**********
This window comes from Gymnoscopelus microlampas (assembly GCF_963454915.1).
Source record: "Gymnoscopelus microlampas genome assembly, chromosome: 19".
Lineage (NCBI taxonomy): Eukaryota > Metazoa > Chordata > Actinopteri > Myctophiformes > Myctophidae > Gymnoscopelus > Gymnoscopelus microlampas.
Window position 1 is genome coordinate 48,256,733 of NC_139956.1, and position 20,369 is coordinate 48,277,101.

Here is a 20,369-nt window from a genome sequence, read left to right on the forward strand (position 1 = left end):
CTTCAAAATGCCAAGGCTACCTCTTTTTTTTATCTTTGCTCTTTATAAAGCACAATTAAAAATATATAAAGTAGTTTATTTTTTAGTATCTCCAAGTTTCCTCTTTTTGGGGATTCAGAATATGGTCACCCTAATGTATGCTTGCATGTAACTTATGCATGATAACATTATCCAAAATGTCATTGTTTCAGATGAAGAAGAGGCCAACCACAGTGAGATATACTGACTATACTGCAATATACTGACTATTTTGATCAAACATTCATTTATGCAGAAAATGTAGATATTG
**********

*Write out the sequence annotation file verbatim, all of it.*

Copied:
This window comes from Gymnoscopelus microlampas (assembly GCF_963454915.1).
Source record: "Gymnoscopelus microlampas genome assembly, chromosome: 19".
Lineage (NCBI taxonomy): Eukaryota > Metazoa > Chordata > Actinopteri > Myctophiformes > Myctophidae > Gymnoscopelus > Gymnoscopelus microlampas.
Window position 1 is genome coordinate 48,256,733 of NC_139956.1, and position 20,369 is coordinate 48,277,101.

Here is a 20,369-nt window from a genome sequence, read left to right on the forward strand (position 1 = left end):
CTTCAAAATGCCAAGGCTACCTCTTTTTTTTATCTTTGCTCTTTATAAAGCACAATTAAAAATATATAAAGTAGTTTATTTTTTAGTATCTCCAAGTTTCCTCTTTTTGGGGATTCAGAATATGGTCACCCTAATGTATGCTTGCATGTAACTTATGCATGATAACATTATCCAAAATGTCATTGTTTCAGATGAAGAAGAGGCCAACCACAGTGAGATATACTGACTATACTGCAATATACTGACTATTTTGATCAAACATTCATTTATGCAGAAAATGTAGATATTG